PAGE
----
Controversial, colorful, and passionately dedicated to the Bigfoot and Yeti search, Peter Byrne was a pioneer with a robust presence and keen investigative skills, attracting critics and supporters alike.
In the 1950s, his colleagues advocated killing a Bigfoot to prove its existence, but Byrne opposed that. He advocated electronic surveillance to locate the hominid, and taking photos and tissue samples for proof. His goal was to find a Bigfoot and establish communication.
While searching for Yeti in 1959, Byrne was involved with the reputed Yeti artifact from the Pangboche monastery in Nepal. He found his first Yeti footprint in Sikkim in 1948, and launched a three-year project to track it in 1957. Byrne also headed several projects in the Pacific Northwest, including one that incorporated high-tech search tools and an 800 number tip line. He later investigated the Skunk Ape in southern Florida.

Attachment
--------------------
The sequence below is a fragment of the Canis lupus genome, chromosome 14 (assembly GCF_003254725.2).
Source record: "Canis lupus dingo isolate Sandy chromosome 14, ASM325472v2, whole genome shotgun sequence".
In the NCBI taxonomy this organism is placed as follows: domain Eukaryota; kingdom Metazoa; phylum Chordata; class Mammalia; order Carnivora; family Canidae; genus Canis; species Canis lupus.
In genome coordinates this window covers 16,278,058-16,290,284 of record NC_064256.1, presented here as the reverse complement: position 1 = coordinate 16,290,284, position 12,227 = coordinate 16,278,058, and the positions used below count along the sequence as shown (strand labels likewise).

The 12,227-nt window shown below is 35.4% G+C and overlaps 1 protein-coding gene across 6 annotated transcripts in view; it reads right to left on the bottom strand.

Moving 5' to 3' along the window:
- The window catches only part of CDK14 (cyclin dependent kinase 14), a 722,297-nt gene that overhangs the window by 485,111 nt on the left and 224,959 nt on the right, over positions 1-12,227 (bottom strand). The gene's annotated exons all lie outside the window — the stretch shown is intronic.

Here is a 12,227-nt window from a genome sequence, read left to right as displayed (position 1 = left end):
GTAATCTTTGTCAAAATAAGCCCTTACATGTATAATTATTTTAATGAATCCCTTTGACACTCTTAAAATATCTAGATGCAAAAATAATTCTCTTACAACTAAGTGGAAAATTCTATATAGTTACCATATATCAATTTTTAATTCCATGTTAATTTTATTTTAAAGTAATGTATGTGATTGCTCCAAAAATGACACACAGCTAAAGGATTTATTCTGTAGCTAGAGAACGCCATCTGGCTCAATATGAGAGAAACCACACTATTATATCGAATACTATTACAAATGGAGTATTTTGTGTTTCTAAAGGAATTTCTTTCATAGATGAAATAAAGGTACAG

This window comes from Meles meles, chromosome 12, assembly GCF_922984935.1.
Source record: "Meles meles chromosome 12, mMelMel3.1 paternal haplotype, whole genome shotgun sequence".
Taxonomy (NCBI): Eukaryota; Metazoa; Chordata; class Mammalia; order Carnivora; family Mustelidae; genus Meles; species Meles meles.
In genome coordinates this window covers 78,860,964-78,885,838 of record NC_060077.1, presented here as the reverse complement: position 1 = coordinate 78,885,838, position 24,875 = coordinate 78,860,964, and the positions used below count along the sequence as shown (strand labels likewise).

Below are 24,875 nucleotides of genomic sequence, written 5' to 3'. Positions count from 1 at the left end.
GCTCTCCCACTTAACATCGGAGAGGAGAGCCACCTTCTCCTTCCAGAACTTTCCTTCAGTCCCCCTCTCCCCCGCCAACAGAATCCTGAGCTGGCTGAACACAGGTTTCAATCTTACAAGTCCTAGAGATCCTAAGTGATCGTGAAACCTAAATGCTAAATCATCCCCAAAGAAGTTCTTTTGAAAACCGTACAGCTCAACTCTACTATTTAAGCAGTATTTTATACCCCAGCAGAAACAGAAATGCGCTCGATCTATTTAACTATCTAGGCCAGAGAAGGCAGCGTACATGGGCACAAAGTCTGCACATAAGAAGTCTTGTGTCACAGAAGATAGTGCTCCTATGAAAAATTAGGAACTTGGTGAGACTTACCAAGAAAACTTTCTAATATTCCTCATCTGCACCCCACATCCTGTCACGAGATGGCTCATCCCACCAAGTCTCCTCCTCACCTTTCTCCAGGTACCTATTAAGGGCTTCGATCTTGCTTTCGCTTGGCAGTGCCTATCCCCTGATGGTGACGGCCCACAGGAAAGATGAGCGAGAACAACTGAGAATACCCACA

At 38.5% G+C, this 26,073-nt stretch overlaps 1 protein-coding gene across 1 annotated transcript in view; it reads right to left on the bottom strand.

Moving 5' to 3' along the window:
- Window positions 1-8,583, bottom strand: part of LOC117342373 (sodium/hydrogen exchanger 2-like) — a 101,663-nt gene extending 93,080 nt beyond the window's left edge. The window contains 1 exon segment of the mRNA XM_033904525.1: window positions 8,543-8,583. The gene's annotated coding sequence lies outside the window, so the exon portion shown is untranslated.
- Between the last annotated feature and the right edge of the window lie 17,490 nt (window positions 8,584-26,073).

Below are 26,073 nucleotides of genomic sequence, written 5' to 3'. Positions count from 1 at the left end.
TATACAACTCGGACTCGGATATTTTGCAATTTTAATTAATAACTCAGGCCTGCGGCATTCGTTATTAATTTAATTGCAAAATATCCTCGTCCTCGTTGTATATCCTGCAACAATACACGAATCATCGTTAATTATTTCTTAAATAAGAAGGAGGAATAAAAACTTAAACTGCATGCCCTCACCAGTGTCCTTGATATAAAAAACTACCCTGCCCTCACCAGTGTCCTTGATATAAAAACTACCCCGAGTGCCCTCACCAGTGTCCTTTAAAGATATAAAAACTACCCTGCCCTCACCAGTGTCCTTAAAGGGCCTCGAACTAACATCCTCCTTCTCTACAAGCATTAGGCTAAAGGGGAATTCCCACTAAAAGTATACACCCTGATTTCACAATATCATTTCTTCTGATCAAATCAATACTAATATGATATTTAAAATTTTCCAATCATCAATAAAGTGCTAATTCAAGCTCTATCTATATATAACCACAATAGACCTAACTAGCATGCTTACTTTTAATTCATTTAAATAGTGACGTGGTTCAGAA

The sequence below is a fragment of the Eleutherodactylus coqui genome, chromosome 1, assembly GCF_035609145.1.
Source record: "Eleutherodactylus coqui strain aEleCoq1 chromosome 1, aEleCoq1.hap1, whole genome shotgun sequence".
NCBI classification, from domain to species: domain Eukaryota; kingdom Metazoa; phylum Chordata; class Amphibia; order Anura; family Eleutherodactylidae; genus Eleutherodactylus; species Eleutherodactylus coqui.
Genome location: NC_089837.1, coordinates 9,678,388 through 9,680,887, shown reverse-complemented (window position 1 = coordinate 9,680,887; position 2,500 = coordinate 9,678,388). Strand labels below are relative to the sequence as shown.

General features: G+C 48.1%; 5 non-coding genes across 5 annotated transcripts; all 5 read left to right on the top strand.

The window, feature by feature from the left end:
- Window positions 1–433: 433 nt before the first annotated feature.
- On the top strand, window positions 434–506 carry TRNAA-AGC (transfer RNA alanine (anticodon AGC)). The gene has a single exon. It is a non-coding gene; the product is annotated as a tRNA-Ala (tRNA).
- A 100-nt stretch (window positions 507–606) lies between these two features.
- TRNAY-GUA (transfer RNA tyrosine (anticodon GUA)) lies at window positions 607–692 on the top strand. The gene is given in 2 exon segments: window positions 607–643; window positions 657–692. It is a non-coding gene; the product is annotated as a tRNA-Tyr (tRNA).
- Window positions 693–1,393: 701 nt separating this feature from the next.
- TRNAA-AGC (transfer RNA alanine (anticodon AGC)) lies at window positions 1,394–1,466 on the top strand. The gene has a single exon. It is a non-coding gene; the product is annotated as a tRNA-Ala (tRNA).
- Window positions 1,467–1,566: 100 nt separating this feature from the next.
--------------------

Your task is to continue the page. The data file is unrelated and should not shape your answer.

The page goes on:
Born in Ireland, Byrne lived in India before moving to Oregon. He is one of the Four Horsemen of Sasquatchery.
Author of several books, “The Search for Bigfoot,” a provocative and insightful account of his research work, is widely regarded as one of the best in the field.